The next interesting crypto product is already in the starting blocks. On September 23, the crypto exchange Bakkt plans to launch physical Bitcoin futures. Two weeks earlier, Bakkt started storing bitcoins for its customers. Bakkt could also be very interesting for institutional investors and further support Bitcoin's price increase.
Especially for institutional investors , the offerings from Bakkt and the new VanEck ETF will increase them Opportunities in Bitcoin trading. There has been significant progress here recently. However, in the eyes of many observers, a Bitcoin ETF is still necessary for everyone. In this way, many small investors can also add bitcoins to their portfolio via a regulated ETF.
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SEC Chairman Clayton renews criticism
Zu At the beginning of the week, however, it became clear that the SEC and its chairman Jay Clayton are still very critical of a Bitcoin ETF. A decision on Wilshire Phoenix's application is pending before the VanEck and SolidX ETF is decided at the end of September.
Hopes of an early approval of a public Bitcoin ETF were dampened at the beginning of the week when Jay Clayton again got away said that there are still some obstacles to be overcome. However, he also said in an interview with CNBC that Bitcoin ETFs are closer to market maturity.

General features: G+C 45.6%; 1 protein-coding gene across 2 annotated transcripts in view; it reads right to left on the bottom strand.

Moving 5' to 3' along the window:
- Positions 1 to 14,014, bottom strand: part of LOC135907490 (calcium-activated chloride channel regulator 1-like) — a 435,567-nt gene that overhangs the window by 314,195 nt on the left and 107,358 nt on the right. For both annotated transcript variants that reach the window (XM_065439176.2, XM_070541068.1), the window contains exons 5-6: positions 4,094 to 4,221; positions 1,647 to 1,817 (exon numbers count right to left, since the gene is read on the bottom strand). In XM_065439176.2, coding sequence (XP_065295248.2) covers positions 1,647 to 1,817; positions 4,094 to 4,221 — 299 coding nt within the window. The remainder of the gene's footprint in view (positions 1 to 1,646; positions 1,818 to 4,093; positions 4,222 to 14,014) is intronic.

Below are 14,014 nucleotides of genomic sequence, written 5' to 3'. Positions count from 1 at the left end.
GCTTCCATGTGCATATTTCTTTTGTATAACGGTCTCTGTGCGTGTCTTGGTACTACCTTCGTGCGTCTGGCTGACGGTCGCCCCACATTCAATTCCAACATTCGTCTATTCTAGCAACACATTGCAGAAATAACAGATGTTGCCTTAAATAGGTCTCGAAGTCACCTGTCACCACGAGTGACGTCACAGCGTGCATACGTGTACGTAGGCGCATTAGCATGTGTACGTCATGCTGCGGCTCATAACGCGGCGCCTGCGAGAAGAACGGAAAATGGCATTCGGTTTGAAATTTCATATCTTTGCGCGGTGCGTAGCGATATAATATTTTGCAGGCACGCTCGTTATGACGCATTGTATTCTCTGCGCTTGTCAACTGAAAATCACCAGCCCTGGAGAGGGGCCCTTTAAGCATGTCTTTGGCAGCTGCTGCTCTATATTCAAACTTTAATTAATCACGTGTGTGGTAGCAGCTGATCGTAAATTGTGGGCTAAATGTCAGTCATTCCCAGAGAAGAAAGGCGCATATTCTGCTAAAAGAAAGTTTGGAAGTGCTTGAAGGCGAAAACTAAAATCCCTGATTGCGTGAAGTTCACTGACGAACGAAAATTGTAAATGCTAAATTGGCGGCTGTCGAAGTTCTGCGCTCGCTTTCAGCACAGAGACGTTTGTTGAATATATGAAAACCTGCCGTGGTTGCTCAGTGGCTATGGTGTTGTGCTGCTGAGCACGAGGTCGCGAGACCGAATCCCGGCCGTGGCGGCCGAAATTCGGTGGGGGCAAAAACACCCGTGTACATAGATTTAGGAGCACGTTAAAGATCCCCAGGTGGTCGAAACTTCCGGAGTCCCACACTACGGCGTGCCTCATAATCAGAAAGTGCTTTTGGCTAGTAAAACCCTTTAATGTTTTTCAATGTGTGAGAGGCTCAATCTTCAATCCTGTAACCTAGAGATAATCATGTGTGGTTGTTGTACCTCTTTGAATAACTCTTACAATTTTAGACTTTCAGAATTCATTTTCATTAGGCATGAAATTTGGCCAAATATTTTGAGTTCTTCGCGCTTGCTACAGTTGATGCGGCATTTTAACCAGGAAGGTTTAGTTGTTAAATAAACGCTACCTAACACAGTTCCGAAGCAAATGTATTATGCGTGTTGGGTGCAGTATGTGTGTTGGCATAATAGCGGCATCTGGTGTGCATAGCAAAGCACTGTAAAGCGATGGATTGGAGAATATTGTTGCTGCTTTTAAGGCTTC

Clayton sees progress
Nevertheless, he reiterated his criticisms of a Bitcoin ETF. The trading in bitcoins continues to be based on unregulated markets that could easily be manipulated. His agency could only consider a Bitcoin ETF if all assets are properly stored. However, Clayton does see progress, especially for institutional investors. However, possible market manipulation continues to worry him. According to Clayton, spot exchanges where many small investors are active are involved in numerous unethical trading practices. Among other things, fake trading volumes would be reported.
Conclusion: VanEck bypasses SEC with ETF for institutional investors
VanEck has been working with SolidX on a Bitcoin ETF for a long time. A decision by the American stock exchange regulator was recently postponed again until mid-October. However, the provider has now found a way so that at least institutional investors can purchase a Bitcoin ETF.
The SEC requirements actually stipulate that securities must first be registered and then approved. However, the Rule 144A is an exception to this rule if a security is only issued to qualified institutional investors. The requirements for investor protection are less strict here.
This means that banks, hedge funds or registered investment advisors have been able to acquire a limited bitcoin ETF from VanEck with the VanEck ETF Lite since last week. VanEck could also use this as a test for its ETF, which is actually planned. If the provider can show success, the SEC could ultimately be persuaded to approve a Bitcoin ETF for retail investors as well.
However, the concerns regarding stock exchange supervision still seem to be great. Jay Clayton, the chairman of the SEC, said in a recent TV interview that the proposed ETFs are now closer to market maturity and recognizes progress particularly for institutional investors, but with regard to the unregulated market and the danger of manipulation, the SEC sticks to its reasoning. At the end of September, the next decision by the stock exchange supervisory authority on a submitted ETF is pending.